With Massachusetts gas and electric rates set to rise, there are some ways you can lower your bill.

BOSTON – With electricity and heating costs on the rise this fall and winter, there are some tips to help lower your bill.

According to Massachusetts National Grid, in total, 600 kW. A typical residential electric customer’s monthly bill for hourly usage will increase from $179 in winter 2021-2022 to $293 in winter 2022-2023, or a 64 percent increase. , driven by high electricity supply prices. National Grid moves from summer to winter prices every year on November 1, according to their control schedule. Winter prices are traditionally higher than summer, when demand for natural gas is high.

“National Grid purchases electricity from the wholesale market on behalf of its customers through a regulatory process established 20 years ago. That process has served customers well over the years and provides flexibility for unexpected events, such as limited supplier response to inquiries. But things have changed fundamentally,” said Burt. “Today, in a sustainable market price environment, it is challenging to maintain affordable prices. From this point of view, we think it is a good time to work together with our regulators and other stakeholders to evaluate the process and electricity supply dynamics in the region by reducing the price volatility in the region and maintaining a safe, secure and resilient energy system. “

As with electricity, National Grid adjusts its natural gas rates on November 1 and May 1 to reflect seasonal variations in natural gas prices. Similar to electricity, National Grid says they do not profit from gas supply costs; Instead, customers pay what they pay for natural gas supplies. The company has a proposal pending with the Department of Public Utilities that would bring the average Boston gas home heating customer’s monthly bill to $278 per month using 115 therms per month, a $50, or 22 percent, increase over last summer’s rate. For an average Colonial gas home heating customer with 107 thermos per month, the typical bill would be $241, an increase of $47, or 24 percent, compared to last winter’s price.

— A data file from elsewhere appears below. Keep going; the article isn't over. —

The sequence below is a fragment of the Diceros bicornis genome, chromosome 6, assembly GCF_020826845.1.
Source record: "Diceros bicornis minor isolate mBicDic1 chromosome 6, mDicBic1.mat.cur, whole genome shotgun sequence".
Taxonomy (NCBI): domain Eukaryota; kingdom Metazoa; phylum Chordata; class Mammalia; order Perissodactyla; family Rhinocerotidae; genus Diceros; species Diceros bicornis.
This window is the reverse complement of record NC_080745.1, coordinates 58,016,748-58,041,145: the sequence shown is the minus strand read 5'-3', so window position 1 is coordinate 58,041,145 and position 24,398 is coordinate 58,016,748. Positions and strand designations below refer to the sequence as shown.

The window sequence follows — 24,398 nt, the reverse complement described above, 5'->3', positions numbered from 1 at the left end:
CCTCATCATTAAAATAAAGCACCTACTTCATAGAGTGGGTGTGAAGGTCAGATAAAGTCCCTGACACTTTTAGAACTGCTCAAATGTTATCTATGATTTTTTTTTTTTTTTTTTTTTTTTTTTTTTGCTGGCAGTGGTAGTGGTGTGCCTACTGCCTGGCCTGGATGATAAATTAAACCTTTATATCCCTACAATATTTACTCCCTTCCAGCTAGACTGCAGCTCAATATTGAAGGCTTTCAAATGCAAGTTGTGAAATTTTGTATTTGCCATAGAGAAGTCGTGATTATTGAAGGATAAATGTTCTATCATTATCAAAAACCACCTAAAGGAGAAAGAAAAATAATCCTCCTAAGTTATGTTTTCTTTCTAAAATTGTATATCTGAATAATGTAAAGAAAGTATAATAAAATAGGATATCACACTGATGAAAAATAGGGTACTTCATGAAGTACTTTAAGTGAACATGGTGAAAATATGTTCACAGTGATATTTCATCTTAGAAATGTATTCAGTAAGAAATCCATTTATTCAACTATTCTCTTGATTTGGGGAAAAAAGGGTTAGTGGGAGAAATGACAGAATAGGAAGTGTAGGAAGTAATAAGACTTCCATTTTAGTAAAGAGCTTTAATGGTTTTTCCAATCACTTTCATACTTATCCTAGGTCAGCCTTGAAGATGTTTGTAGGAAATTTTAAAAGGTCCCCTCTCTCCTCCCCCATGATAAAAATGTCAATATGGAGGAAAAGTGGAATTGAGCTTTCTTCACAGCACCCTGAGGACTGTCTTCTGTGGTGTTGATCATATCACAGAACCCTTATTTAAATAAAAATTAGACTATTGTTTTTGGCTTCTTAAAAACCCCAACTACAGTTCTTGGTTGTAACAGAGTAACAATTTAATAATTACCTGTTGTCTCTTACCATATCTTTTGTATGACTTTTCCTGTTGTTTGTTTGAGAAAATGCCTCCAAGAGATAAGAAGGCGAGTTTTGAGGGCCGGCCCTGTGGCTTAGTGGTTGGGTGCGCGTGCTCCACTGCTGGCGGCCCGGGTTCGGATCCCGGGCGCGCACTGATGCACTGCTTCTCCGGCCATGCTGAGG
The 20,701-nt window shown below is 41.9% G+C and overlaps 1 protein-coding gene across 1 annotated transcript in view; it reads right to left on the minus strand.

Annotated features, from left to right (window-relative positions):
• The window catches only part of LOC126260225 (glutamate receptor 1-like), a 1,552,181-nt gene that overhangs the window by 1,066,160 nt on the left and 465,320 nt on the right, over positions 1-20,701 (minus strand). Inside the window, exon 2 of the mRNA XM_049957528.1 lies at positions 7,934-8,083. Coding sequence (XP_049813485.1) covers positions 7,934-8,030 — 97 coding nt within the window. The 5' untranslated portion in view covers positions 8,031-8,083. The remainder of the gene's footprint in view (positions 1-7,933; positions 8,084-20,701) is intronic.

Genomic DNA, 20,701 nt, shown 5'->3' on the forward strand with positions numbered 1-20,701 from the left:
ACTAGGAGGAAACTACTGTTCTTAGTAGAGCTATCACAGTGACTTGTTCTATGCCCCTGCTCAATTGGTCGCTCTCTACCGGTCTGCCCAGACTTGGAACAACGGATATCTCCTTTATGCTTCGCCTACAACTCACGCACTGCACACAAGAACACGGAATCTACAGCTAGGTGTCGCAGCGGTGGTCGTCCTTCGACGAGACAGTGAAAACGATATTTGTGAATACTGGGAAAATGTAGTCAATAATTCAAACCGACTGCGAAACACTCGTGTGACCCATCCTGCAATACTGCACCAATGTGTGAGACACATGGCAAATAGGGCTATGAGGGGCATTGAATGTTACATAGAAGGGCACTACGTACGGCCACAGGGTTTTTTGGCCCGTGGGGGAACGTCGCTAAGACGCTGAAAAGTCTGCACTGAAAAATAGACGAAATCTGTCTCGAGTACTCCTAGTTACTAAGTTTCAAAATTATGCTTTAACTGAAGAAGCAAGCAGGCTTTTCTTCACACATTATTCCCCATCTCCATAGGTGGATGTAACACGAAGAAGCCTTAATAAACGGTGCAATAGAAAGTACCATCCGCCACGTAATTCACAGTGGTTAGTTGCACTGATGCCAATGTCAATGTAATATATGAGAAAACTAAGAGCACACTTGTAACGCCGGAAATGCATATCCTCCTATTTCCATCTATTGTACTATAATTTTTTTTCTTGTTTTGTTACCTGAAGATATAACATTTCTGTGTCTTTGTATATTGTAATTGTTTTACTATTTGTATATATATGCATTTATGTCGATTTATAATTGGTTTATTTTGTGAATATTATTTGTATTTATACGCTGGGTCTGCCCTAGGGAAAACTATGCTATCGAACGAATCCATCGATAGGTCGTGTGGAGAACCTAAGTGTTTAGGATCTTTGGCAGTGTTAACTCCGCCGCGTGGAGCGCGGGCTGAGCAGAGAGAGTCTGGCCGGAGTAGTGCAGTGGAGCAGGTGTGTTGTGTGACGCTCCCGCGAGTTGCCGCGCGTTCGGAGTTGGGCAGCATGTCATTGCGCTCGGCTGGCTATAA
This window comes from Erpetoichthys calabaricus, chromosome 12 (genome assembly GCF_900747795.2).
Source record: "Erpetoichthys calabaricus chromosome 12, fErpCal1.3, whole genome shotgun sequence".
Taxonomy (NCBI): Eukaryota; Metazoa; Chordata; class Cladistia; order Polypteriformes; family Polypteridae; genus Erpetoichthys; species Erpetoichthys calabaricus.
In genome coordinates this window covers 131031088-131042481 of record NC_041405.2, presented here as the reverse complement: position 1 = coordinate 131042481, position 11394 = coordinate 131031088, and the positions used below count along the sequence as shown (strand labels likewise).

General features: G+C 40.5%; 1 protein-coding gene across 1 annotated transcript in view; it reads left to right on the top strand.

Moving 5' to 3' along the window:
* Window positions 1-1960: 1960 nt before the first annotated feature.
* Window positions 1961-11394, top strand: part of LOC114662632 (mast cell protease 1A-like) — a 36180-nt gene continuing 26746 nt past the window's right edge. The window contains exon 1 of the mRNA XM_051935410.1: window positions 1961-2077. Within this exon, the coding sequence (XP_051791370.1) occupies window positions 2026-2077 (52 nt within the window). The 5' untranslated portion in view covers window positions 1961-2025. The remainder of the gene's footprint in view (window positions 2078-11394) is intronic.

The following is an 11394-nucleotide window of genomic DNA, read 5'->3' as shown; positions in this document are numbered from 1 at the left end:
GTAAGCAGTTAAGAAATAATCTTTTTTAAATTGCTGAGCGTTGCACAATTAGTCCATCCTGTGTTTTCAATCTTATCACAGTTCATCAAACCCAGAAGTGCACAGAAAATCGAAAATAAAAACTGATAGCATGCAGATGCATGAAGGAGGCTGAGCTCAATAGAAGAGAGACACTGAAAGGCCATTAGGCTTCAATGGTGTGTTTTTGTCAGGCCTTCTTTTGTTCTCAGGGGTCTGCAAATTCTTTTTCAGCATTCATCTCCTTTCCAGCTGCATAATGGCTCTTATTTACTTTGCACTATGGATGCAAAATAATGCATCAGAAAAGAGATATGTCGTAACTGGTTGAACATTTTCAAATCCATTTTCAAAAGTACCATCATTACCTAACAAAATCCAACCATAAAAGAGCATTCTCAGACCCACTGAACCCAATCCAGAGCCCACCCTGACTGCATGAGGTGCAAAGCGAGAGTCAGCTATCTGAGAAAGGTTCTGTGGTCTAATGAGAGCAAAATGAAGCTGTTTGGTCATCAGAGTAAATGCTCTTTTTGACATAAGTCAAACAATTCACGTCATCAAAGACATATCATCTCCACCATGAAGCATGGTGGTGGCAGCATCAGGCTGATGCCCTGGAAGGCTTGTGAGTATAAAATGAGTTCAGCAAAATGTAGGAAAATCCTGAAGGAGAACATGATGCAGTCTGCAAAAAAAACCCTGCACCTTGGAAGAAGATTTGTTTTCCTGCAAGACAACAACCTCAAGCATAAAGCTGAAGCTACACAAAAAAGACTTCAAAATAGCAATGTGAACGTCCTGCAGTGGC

Here are some tips, courtesy of the City of Boston, to lower your energy bill in the coming months.

Save on electricity

Unplug all electronics when not in use. Keep your fridge coils clean so it doesn’t work overtime. Turn off the lights when you leave the room.

Replacing light bulbs with fluorescent ones. This can save up to $40 over the life of the bulb.

Consider using a toaster oven instead of a regular one.

Save on water

Only wash full loads. Also, drying food yourself cuts energy use in half. In the same way, wash only full laundry.

Heating water accounts for 15 percent of a home’s energy use, so install low-flow shower heads and adjust water drains.

Heating costs

Programmable thermostats can save up to $100 a year on heating and cooling costs. Keep your temperature at 68 degrees and lower it at night if you can.

Set your water heater between 110-120 degrees. Cover it in an insulating blanket to keep warm.

Don’t forget to put your storm windows in when it gets cold. Never block radiators or heating vents. Make sure the air vents are clean of dust.

Massachusetts has ways to get a discount or lower your bill if you have low income.

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